Special Processes

M

Mike48

:bigwave:

As defined by QS9K in element 4.9, pg. 35, would torque be considered a special process?
 
D

db

Depends

Mike

Whether torque is considered a “special process” would depend greatly on what you mean. For example, if you are tightening a bolt to a specified torque, it can easily be verified using a torque gauge. If you are using a torque-to-yield bolt, where the bolt is stretched, neither a torque wrench or angle meter can be used. I would think that this could qualify as a “special process” because as far as I know there is no way to test this type of fastener without loosing it and starting over (which will damage the bolt)

I think this is correct, hopefully your question is covered by one of the two types.
 
M

M Greenaway

Torque in itself cannot be considered a special process as it is not a process, it is a physical characteristic.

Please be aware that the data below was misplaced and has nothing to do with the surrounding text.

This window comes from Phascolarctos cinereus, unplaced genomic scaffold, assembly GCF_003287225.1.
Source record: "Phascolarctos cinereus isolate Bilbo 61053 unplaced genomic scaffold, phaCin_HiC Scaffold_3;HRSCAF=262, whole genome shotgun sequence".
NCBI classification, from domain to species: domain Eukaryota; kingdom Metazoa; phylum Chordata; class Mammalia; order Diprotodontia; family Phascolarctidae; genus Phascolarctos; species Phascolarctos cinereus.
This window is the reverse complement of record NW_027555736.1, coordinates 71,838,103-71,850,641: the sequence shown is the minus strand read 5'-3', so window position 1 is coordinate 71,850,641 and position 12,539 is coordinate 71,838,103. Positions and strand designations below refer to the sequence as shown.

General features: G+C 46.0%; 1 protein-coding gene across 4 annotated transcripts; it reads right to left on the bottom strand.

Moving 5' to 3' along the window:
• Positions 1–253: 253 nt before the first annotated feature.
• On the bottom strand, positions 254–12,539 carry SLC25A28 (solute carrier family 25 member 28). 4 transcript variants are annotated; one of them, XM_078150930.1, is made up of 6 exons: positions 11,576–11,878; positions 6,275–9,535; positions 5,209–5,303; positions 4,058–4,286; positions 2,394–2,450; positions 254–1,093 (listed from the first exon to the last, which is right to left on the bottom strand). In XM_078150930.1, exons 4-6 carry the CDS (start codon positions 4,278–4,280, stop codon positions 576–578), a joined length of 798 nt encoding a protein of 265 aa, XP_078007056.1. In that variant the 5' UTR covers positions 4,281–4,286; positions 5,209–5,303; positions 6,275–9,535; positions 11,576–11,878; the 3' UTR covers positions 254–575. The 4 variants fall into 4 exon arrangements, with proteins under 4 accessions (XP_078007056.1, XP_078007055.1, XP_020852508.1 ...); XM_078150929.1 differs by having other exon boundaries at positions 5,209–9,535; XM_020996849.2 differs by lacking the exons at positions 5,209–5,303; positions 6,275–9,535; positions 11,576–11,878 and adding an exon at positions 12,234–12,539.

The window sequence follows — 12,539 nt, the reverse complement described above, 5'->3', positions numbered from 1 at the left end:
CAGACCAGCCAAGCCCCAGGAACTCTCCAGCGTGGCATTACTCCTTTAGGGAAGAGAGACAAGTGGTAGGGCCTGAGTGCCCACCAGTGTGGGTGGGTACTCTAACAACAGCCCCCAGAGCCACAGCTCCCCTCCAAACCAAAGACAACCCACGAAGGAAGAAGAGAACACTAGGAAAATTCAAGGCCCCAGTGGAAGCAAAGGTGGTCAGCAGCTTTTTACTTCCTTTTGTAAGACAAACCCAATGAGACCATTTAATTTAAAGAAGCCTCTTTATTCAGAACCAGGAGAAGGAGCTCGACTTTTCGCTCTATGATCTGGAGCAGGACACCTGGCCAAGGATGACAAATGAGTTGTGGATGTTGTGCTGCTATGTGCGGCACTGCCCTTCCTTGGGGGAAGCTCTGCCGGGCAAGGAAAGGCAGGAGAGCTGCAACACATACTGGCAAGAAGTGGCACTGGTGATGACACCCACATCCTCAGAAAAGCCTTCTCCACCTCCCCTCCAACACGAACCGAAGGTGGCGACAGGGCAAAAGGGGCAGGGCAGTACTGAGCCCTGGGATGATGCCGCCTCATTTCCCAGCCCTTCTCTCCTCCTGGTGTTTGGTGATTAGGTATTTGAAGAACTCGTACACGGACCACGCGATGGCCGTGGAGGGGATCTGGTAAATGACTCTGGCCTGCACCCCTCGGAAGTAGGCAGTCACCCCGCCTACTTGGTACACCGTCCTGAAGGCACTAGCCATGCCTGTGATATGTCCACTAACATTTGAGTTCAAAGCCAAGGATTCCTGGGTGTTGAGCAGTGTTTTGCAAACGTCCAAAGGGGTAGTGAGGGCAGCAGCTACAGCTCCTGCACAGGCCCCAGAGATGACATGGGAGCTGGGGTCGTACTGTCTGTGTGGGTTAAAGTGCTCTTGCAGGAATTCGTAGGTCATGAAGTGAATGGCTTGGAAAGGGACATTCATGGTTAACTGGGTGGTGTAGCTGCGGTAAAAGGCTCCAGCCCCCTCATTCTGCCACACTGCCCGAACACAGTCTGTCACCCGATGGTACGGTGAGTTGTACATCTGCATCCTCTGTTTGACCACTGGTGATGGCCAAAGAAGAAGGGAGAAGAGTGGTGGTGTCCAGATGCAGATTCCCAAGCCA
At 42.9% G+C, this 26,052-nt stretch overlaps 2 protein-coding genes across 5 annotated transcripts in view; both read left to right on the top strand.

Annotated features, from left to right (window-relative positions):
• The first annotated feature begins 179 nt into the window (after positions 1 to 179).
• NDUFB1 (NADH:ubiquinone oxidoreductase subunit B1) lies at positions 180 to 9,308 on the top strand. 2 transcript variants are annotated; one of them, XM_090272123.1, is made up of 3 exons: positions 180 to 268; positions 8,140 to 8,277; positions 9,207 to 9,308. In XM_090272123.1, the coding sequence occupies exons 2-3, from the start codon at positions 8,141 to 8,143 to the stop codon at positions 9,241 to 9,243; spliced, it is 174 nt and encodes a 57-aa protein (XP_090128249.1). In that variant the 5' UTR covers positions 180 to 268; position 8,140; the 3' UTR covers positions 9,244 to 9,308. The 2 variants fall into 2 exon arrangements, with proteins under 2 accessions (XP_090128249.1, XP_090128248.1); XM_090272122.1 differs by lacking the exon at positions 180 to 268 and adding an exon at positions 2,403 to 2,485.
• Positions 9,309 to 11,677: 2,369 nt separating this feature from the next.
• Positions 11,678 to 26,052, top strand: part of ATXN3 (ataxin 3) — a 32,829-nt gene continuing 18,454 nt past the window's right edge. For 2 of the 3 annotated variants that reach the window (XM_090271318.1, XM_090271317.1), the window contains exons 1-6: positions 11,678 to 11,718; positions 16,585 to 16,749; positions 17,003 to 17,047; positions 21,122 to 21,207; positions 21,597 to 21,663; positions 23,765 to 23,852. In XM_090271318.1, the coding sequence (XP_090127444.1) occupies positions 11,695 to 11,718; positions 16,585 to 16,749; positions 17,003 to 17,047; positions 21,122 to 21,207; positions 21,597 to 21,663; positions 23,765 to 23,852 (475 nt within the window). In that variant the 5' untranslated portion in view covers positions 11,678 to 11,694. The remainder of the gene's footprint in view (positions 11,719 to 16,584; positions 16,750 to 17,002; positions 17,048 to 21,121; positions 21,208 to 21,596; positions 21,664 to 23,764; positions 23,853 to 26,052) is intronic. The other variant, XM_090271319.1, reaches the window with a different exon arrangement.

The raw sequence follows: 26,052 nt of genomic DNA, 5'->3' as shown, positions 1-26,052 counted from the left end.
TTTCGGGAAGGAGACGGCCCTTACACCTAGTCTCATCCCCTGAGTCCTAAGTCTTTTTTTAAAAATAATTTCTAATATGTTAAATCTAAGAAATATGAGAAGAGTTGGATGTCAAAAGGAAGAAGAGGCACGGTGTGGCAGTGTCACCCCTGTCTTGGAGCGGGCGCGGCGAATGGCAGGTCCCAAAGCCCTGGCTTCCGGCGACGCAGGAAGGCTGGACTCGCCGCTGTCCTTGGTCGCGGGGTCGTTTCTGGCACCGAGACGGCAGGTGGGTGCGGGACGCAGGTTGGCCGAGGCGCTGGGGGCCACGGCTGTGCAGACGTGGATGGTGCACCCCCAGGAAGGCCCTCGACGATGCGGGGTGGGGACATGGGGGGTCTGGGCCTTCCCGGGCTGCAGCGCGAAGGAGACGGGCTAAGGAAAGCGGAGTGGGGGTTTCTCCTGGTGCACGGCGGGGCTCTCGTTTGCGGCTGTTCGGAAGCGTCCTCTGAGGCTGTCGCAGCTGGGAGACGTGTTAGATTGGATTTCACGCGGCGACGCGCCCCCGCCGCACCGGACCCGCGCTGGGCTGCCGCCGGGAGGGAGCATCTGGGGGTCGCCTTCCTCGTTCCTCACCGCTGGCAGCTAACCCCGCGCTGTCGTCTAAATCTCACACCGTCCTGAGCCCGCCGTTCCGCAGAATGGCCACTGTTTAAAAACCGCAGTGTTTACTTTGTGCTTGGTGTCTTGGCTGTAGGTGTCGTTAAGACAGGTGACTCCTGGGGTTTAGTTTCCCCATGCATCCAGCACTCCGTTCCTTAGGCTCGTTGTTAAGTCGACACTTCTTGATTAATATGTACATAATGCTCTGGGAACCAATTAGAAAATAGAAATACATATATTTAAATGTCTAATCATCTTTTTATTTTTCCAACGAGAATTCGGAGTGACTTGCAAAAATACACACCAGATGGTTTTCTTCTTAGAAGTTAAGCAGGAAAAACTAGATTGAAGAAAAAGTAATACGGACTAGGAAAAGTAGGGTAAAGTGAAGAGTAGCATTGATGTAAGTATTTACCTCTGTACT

The process of tightening something to a required torque is only a special process if you cannot validate the required torque has been achieved.

The use of a simple torque wrench will overcome this problem.
 

gpainter

Quite Involved in Discussions
To add to this ,if a customer requires a certain lbs of torque. then the wrench will need to be calibrated.
 
M

M Greenaway

gpainter

or the process qualified, i.e. established by test that a certain number of turns with a spanner produces the required torque (if the torque isnt that crtical - i.e. wheel nuts). In instances of a more precise torque then a claibrated torque wrench would be the ideal method.

You may also have a subsequent test that will confirm of the torque has been achived, i.e. hydrostatic pressure testing of a valve head assembly.
 
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